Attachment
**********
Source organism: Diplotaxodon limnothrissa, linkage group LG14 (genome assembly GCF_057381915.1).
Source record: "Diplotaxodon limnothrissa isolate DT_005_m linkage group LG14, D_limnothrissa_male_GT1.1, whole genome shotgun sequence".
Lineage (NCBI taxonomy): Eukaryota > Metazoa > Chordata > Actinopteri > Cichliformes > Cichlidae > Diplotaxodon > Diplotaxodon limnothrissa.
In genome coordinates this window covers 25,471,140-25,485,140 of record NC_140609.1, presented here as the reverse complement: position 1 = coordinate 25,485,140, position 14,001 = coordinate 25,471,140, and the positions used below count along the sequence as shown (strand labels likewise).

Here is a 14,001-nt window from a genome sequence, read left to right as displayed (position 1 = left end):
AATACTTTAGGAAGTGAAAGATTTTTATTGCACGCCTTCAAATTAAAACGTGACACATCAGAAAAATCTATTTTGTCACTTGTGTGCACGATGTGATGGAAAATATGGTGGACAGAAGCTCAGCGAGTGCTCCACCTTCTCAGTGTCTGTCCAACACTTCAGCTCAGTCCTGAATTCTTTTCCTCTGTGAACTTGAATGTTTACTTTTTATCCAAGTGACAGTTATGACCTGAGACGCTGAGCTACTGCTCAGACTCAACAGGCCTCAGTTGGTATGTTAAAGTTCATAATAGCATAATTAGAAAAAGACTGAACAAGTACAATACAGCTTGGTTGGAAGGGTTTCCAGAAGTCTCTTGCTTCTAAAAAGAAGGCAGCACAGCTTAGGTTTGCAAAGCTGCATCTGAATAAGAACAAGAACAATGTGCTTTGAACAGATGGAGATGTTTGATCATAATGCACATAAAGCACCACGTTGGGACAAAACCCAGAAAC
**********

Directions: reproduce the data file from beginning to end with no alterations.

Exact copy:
Source organism: Diplotaxodon limnothrissa, linkage group LG14 (genome assembly GCF_057381915.1).
Source record: "Diplotaxodon limnothrissa isolate DT_005_m linkage group LG14, D_limnothrissa_male_GT1.1, whole genome shotgun sequence".
Lineage (NCBI taxonomy): Eukaryota > Metazoa > Chordata > Actinopteri > Cichliformes > Cichlidae > Diplotaxodon > Diplotaxodon limnothrissa.
In genome coordinates this window covers 25,471,140-25,485,140 of record NC_140609.1, presented here as the reverse complement: position 1 = coordinate 25,485,140, position 14,001 = coordinate 25,471,140, and the positions used below count along the sequence as shown (strand labels likewise).

Here is a 14,001-nt window from a genome sequence, read left to right as displayed (position 1 = left end):
AATACTTTAGGAAGTGAAAGATTTTTATTGCACGCCTTCAAATTAAAACGTGACACATCAGAAAAATCTATTTTGTCACTTGTGTGCACGATGTGATGGAAAATATGGTGGACAGAAGCTCAGCGAGTGCTCCACCTTCTCAGTGTCTGTCCAACACTTCAGCTCAGTCCTGAATTCTTTTCCTCTGTGAACTTGAATGTTTACTTTTTATCCAAGTGACAGTTATGACCTGAGACGCTGAGCTACTGCTCAGACTCAACAGGCCTCAGTTGGTATGTTAAAGTTCATAATAGCATAATTAGAAAAAGACTGAACAAGTACAATACAGCTTGGTTGGAAGGGTTTCCAGAAGTCTCTTGCTTCTAAAAAGAAGGCAGCACAGCTTAGGTTTGCAAAGCTGCATCTGAATAAGAACAAGAACAATGTGCTTTGAACAGATGGAGATGTTTGATCATAATGCACATAAAGCACCACGTTGGGACAAAACCCAGAAAC